Over a period of a few months in 2008 and 2009, alongside a stretch of Central Expressway where it cuts through Allen and into Fairview, a huge mixed-use development appeared on the prairie. The project straddling Stacy Road—the Village at Fairview to the north, the Village at Allen to the south—now comprises about 3 million square feet of retail, office, residential, and hotel space. The developer, Dallas-based MGHerring Group, put in every detail prescribed by the manual of good urban design. Decorative lights stand over tree-lined streets. Parking has been consolidated into a centralized garage to promote walking. Fountains large and small offer the comforting sound of bubbling water. A plaza ringed with chess tables surrounds an oversize chessboard with accompanying supersize pawns, rooks, and knights. There are programmed activities for children and parents alike, and the retail tenants strike a balance between local businesses and national chain retailers. It’s all there.
And it all fails. Without a radical repurposing, the villages at Allen and Fairview, despite the dreamy demographics of Collin County, will die a slow death.
The shopping center at the villages is not the first of the new. It is the last of the old, a descendent of the shopping mall or the suburban strip center more than it is a “main street town center,” its lofty aspiration. And malls, save for a few regional examples (NorthPark, Galleria), are dying all over the country. In the two years before the villages opened, more than 400 of the largest 2,000 malls in the United States shuttered, and the recession hasn’t exactly halted that trend. Though on the surface the villages might not look like a traditional mall, it has the same bones.
The guiding force at the villages is convenience at the expense of all else. Despite the centralized parking garages intended to allow visitors to “park once,” to get out, walk around, and window shop, the abundance of parking everywhere means that people drive to their store of choice and leave. It’s impossible to find sanctuary that does not feel as though it is in the middle of a parking lot. That includes the dog park, the tot lot, and each of the “main streets.” Where authentic, successful main streets are places to spend time first and money second, the villages at Allen and Fairview are a place to get in and out of quickly.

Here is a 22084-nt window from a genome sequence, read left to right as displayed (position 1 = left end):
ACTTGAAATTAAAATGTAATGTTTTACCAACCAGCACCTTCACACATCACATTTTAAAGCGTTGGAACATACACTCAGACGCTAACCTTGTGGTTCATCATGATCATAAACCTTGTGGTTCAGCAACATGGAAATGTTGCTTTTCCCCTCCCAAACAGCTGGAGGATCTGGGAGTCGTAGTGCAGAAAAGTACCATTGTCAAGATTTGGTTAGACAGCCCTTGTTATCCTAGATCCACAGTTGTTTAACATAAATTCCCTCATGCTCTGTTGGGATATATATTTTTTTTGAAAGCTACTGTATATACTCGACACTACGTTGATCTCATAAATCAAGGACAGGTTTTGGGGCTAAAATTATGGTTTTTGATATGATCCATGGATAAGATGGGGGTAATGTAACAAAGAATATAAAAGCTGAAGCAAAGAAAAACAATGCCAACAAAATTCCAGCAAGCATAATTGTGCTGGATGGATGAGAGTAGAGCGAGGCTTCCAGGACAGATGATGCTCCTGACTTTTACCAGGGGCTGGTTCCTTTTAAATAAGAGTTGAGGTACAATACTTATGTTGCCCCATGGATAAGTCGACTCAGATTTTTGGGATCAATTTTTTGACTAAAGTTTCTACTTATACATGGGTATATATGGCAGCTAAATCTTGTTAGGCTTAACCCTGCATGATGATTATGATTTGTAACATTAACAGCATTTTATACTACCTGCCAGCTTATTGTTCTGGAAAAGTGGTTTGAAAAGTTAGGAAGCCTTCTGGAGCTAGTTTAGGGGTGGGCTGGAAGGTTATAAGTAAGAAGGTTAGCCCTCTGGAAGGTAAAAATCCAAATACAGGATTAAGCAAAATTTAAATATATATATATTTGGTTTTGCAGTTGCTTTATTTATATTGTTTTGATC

The developers paid a lot of attention to the decorative elements but missed on all the critical elements. The villages eschew their bisecting main street, Stacy Road, and instead address the highway, internalizing its space, creating a drive-by experience. Fairview Station Parkway, a primary street through the northern Village at Fairview, becomes Allen Station Parkway as it bends southward and, rather than going through the Village of Allen, runs along the perimeter of the development like a typical ring road. Along the road, the developers tried to marry a few main street details with conventional shopping center strictures. The result is a bad compromise. It’s like a car-boat. Sure, it might be both, but it makes for a lousy car and an even worse boat. Even dying malls are an improved experience over this.
The landscaping is a great example of misapplying an element from the manual of good urban design. Overindulgent plantings of tall native grasses populate medians and parking islands throughout the project. For the driver not elevated above the grasses in an SUV, they make navigation nearly impossible—though the grasses are efficient catchers of the ubiquitous discarded by-product of consumption, plastic bags. On the recent day I visited, the only people moving around from shop to shop as the developers intended were the work crews cleaning garbage out of the landscaping.
Entering the Best Buy and walking out with a brand-new Blu-ray player was the highlight of my trip to the villages. Best Buys are placeless. They can be anywhere. I was temporarily transported to wherever that is while shopping but then was disappointed when I emerged from the store and was reminded where I really was, back in a parking lot of something like the Vegas Strip, a place designed to extract wealth, not make you feel at home.
If value extraction defined the 20th-century economy and, in turn, its places, the 21st century will be defined by value creation. The new value is place. Our cherished places of the next century will be those where people want to shop—but also meet, sit, or think. They aren’t interested in watching an endless stream of cars exchange prime parking spots. That’s boring. And boring places die. Then you’ve got a ghost town.
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